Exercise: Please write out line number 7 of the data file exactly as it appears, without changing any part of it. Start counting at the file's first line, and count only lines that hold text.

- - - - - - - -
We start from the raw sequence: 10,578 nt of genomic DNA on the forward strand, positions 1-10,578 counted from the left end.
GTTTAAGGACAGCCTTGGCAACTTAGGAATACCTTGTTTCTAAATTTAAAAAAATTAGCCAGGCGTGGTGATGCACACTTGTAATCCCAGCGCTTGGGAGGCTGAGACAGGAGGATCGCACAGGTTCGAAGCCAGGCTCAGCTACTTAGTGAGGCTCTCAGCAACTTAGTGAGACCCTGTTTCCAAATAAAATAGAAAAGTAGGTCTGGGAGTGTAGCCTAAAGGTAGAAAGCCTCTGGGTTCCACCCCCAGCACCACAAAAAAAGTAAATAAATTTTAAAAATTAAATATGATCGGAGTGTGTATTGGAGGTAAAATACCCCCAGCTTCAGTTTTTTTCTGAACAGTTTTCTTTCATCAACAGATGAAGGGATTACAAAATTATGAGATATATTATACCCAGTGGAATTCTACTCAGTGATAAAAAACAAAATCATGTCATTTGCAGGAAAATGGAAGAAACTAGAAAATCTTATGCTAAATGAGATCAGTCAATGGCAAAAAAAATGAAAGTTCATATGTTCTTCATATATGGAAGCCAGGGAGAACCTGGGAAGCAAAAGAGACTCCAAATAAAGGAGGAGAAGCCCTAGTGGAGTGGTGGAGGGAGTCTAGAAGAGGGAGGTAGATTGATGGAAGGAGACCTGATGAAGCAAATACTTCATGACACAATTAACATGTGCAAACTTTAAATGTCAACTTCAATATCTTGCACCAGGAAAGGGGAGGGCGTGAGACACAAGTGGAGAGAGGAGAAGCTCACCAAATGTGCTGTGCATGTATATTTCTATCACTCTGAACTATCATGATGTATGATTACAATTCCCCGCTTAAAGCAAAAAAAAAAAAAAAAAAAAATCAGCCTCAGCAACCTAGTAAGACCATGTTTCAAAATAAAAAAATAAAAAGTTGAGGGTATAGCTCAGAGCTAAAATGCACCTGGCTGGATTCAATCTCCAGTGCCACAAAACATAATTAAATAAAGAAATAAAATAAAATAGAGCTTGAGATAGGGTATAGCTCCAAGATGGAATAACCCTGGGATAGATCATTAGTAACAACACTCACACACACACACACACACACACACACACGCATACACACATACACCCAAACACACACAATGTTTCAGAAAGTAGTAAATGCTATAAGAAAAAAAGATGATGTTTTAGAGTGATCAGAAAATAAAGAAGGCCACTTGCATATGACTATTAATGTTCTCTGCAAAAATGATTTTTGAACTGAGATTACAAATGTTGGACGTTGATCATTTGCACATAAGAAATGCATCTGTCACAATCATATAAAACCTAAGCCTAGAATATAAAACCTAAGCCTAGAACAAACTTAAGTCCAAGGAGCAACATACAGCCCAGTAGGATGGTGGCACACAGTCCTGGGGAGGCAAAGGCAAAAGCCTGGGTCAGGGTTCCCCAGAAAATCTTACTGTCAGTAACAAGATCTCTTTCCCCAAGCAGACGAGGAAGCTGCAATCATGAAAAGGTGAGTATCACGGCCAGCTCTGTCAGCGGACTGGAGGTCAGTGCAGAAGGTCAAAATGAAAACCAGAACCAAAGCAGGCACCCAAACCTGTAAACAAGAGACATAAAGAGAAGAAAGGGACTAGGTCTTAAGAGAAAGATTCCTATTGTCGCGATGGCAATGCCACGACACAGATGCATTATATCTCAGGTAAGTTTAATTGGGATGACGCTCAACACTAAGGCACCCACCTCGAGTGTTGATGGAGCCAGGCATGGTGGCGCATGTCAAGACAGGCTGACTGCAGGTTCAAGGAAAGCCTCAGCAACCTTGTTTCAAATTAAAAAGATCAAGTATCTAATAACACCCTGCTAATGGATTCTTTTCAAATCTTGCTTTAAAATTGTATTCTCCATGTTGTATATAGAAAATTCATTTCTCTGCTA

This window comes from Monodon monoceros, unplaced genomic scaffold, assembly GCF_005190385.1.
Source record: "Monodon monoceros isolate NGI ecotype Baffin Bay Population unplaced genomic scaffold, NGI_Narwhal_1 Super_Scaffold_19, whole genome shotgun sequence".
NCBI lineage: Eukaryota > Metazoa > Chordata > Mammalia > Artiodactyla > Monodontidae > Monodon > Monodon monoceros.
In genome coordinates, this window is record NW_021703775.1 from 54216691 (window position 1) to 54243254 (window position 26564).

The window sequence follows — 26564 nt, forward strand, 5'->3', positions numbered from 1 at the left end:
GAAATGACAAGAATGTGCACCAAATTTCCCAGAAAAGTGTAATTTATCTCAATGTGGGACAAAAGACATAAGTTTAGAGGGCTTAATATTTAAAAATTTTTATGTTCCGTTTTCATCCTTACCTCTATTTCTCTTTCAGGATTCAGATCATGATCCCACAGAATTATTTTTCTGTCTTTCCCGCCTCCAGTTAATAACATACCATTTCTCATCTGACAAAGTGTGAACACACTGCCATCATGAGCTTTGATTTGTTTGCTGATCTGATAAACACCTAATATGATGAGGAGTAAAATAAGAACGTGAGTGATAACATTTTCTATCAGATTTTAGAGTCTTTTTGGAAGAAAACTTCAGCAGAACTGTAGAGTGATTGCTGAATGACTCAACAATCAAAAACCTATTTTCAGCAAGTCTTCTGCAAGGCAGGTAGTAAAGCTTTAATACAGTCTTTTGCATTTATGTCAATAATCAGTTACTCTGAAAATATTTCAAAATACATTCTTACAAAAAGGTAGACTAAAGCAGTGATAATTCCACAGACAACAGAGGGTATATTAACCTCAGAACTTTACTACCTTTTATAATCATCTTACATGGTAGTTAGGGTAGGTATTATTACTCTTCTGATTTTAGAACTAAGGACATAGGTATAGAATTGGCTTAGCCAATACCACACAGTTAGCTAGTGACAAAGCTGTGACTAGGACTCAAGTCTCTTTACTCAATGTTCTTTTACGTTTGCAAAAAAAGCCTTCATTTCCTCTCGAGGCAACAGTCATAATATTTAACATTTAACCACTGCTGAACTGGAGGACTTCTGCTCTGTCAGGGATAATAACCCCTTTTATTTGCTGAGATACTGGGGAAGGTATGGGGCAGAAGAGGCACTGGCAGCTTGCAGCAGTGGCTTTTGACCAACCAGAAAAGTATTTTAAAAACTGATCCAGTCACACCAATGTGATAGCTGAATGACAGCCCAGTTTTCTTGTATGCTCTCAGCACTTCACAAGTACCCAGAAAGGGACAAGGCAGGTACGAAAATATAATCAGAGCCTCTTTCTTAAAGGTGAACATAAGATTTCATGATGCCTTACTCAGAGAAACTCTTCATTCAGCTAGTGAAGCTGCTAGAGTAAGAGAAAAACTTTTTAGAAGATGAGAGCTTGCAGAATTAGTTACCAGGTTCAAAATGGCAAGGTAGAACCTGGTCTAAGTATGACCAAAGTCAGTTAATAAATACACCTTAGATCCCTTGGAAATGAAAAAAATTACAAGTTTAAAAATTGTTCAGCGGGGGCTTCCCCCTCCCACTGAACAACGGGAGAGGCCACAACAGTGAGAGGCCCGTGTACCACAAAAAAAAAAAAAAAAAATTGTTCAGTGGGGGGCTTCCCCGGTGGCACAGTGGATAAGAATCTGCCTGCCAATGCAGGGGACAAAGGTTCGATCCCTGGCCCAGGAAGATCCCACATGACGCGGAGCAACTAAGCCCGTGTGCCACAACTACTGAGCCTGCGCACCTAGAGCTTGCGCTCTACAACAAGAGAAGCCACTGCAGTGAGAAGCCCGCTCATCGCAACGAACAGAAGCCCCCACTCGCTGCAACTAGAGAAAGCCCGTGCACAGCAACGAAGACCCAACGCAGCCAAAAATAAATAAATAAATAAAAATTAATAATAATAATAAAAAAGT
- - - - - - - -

The window sequence follows — 26564 nt, forward strand, 5'->3', positions numbered from 1 at the left end: